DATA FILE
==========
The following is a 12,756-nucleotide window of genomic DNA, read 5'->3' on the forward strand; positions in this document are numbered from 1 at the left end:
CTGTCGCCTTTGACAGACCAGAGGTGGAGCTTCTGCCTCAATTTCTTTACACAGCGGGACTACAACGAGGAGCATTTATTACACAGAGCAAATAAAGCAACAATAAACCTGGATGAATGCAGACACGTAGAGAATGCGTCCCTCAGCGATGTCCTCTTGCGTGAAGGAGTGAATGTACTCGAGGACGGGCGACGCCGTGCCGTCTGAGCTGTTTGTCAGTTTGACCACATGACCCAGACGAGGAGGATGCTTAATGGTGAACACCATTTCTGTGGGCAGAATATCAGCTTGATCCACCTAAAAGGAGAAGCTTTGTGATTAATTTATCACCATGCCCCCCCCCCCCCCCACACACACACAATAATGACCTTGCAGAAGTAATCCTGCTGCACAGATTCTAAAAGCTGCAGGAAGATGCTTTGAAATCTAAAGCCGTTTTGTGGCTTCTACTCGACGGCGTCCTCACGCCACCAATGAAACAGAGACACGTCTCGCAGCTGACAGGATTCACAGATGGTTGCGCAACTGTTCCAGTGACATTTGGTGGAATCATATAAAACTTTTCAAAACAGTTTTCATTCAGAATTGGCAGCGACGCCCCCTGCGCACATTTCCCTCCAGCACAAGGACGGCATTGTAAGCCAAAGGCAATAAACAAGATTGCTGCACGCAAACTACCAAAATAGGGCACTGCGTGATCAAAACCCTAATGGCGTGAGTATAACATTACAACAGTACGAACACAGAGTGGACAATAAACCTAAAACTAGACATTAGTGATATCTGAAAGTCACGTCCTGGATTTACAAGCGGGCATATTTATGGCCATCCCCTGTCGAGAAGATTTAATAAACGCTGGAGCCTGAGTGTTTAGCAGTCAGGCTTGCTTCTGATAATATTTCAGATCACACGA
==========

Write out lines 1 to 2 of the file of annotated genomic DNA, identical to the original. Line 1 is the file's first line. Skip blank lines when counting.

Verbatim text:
The following is a 12,756-nucleotide window of genomic DNA, read 5'->3' on the forward strand; positions in this document are numbered from 1 at the left end:
CTGTCGCCTTTGACAGACCAGAGGTGGAGCTTCTGCCTCAATTTCTTTACACAGCGGGACTACAACGAGGAGCATTTATTACACAGAGCAAATAAAGCAACAATAAACCTGGATGAATGCAGACACGTAGAGAATGCGTCCCTCAGCGATGTCCTCTTGCGTGAAGGAGTGAATGTACTCGAGGACGGGCGACGCCGTGCCGTCTGAGCTGTTTGTCAGTTTGACCACATGACCCAGACGAGGAGGATGCTTAATGGTGAACACCATTTCTGTGGGCAGAATATCAGCTTGATCCACCTAAAAGGAGAAGCTTTGTGATTAATTTATCACCATGCCCCCCCCCCCCCCCACACACACACAATAATGACCTTGCAGAAGTAATCCTGCTGCACAGATTCTAAAAGCTGCAGGAAGATGCTTTGAAATCTAAAGCCGTTTTGTGGCTTCTACTCGACGGCGTCCTCACGCCACCAATGAAACAGAGACACGTCTCGCAGCTGACAGGATTCACAGATGGTTGCGCAACTGTTCCAGTGACATTTGGTGGAATCATATAAAACTTTTCAAAACAGTTTTCATTCAGAATTGGCAGCGACGCCCCCTGCGCACATTTCCCTCCAGCACAAGGACGGCATTGTAAGCCAAAGGCAATAAACAAGATTGCTGCACGCAAACTACCAAAATAGGGCACTGCGTGATCAAAACCCTAATGGCGTGAGTATAACATTACAACAGTACGAACACAGAGTGGACAATAAACCTAAAACTAGACATTAGTGATATCTGAAAGTCACGTCCTGGATTTACAAGCGGGCATATTTATGGCCATCCCCTGTCGAGAAGATTTAATAAACGCTGGAGCCTGAGTGTTTAGCAGTCAGGCTTGCTTCTGATAATATTTCAGATCACACGA